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Behind RIM's Fuzzy Layoff Math: It's Cutting Staff by Hiring

Yesterday, it looked as though Blackberry maker Research in Motion (RIMM) either couldn't count or was actually failing to lay anyone off despite its loud announcement to the contrary. Now that I've finally heard back from the company's PR agency, though, it's clear that RIM's problem isn't calculophobia. Instead, the company suffers from what you could call the Dieter's Dilemma: It wants to lose weight without having to eat less.

What set off the realization were the apparent inconsistencies in RIM's math:

In normal math, 17,000 or 17,500 minus 2,000 doesn't equal 17,000.

Adding while subtracting
I had contacted both RIM and its PR firm to question the figures, but didn't hear back until late yesterday. When I did, the spin was in full cycle. The spokesperson said parts of the organization had continued to expand to support "higher growth opportunities" after the fiscal year's end in February.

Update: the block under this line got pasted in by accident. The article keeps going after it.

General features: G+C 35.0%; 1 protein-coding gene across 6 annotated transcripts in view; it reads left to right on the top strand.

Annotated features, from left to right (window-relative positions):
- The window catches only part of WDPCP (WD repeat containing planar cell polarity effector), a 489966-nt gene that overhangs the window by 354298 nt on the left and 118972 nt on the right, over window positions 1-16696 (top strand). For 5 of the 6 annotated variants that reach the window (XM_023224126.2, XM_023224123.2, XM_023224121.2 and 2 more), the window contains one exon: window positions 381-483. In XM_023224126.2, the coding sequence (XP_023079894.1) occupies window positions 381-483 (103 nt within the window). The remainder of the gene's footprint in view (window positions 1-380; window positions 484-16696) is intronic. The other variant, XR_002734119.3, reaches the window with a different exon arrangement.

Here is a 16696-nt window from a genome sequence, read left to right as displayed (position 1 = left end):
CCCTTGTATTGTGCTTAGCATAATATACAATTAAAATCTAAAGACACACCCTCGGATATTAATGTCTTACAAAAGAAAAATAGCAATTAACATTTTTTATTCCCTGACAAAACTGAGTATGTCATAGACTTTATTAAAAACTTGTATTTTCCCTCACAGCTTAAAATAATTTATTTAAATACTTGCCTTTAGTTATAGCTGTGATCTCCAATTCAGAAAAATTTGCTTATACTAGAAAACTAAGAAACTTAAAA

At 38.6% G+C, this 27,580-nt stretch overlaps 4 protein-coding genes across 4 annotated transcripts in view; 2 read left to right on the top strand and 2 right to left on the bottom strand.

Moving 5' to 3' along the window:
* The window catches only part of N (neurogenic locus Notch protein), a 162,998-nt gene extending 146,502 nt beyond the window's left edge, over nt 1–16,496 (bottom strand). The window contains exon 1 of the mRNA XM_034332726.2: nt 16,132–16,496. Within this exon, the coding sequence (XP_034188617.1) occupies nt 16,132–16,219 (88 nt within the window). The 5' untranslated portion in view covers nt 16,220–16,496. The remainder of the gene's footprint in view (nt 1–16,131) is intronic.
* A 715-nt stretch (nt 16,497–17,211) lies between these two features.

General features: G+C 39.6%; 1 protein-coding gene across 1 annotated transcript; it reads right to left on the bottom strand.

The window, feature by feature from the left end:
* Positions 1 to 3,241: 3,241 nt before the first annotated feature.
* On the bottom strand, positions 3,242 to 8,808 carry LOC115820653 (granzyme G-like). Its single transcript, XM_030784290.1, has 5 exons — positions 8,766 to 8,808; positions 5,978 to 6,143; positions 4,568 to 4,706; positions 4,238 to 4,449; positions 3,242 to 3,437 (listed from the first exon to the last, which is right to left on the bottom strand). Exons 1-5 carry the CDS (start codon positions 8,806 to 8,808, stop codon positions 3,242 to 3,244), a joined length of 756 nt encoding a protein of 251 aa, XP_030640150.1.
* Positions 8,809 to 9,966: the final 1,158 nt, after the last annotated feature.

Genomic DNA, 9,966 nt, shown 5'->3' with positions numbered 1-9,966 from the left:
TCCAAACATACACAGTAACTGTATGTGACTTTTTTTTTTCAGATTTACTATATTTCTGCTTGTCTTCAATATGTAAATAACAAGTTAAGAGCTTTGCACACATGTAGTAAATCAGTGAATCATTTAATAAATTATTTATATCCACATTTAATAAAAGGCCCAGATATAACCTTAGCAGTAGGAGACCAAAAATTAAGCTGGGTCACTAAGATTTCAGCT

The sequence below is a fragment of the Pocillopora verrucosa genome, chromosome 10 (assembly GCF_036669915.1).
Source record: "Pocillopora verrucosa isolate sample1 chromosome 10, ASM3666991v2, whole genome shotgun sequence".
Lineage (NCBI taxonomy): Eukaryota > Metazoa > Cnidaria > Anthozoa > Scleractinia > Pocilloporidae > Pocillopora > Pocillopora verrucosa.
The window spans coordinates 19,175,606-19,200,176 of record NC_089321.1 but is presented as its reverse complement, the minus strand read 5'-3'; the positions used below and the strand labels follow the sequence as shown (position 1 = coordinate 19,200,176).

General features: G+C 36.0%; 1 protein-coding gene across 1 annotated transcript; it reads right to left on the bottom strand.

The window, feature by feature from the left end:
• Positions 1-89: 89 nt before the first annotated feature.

To make the math work, that would mean that RIM added 1,500 people, or 8.6 percent, to the payroll in almost five months, increasing the total number of employees to 19,000. That works out to 1.8 percent headcount growth per month even as it continued to struggle -- i.e., while revenue was clearly dropping. That's certainly an odd way to lead into a "cost optimization program," i.e., corporate-speak for cutting expenses.

When I brought that up to the spokesperson, the answer was that RIM had quadrupled in size over five years, which is 6.7 percent growth a month, and that the added headcount between February and this week was less than it would have been during the expansion heyday.

In other words, RIM is cutting its headcount by ending up in the same place it was just a few months ago. Rumors of a hiring freeze or selective staffing leave it up in the air as to whether hiring new people for those high growth areas could continue. If the 1.8 percent monthly workforce growth continues, RIM would be back to where it just was within a few months. So much for cost cutting!


Image: Flickr user Gage Skidmore, CC 2.0.